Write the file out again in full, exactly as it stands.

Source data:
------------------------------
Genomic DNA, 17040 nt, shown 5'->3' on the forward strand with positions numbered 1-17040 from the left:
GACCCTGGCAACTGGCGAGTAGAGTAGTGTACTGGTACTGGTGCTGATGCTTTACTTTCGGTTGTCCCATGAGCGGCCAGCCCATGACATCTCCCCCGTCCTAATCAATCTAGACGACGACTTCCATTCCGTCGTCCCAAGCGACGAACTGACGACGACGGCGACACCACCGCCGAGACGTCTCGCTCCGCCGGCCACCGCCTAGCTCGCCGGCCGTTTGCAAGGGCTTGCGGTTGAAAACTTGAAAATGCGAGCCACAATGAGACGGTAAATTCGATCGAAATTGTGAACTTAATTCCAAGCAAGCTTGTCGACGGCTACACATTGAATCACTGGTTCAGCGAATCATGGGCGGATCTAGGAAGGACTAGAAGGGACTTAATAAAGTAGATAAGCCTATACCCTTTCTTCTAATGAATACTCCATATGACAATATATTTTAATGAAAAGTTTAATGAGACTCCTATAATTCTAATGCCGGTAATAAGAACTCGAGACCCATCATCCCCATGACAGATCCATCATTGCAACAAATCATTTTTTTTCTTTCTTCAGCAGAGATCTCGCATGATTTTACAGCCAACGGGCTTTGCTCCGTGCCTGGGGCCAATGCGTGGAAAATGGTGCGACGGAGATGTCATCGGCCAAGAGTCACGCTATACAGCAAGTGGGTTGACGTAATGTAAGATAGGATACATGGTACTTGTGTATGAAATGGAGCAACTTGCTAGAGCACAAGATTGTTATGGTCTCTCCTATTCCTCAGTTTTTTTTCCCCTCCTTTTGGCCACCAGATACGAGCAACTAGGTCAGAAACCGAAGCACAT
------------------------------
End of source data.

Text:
Genomic DNA, 17040 nt, shown 5'->3' on the forward strand with positions numbered 1-17040 from the left:
GACCCTGGCAACTGGCGAGTAGAGTAGTGTACTGGTACTGGTGCTGATGCTTTACTTTCGGTTGTCCCATGAGCGGCCAGCCCATGACATCTCCCCCGTCCTAATCAATCTAGACGACGACTTCCATTCCGTCGTCCCAAGCGACGAACTGACGACGACGGCGACACCACCGCCGAGACGTCTCGCTCCGCCGGCCACCGCCTAGCTCGCCGGCCGTTTGCAAGGGCTTGCGGTTGAAAACTTGAAAATGCGAGCCACAATGAGACGGTAAATTCGATCGAAATTGTGAACTTAATTCCAAGCAAGCTTGTCGACGGCTACACATTGAATCACTGGTTCAGCGAATCATGGGCGGATCTAGGAAGGACTAGAAGGGACTTAATAAAGTAGATAAGCCTATACCCTTTCTTCTAATGAATACTCCATATGACAATATATTTTAATGAAAAGTTTAATGAGACTCCTATAATTCTAATGCCGGTAATAAGAACTCGAGACCCATCATCCCCATGACAGATCCATCATTGCAACAAATCATTTTTTTTCTTTCTTCAGCAGAGATCTCGCATGATTTTACAGCCAACGGGCTTTGCTCCGTGCCTGGGGCCAATGCGTGGAAAATGGTGCGACGGAGATGTCATCGGCCAAGAGTCACGCTATACAGCAAGTGGGTTGACGTAATGTAAGATAGGATACATGGTACTTGTGTATGAAATGGAGCAACTTGCTAGAGCACAAGATTGTTATGGTCTCTCCTATTCCTCAGTTTTTTTTCCCCTCCTTTTGGCCACCAGATACGAGCAACTAGGTCAGAAACCGAAGCACAT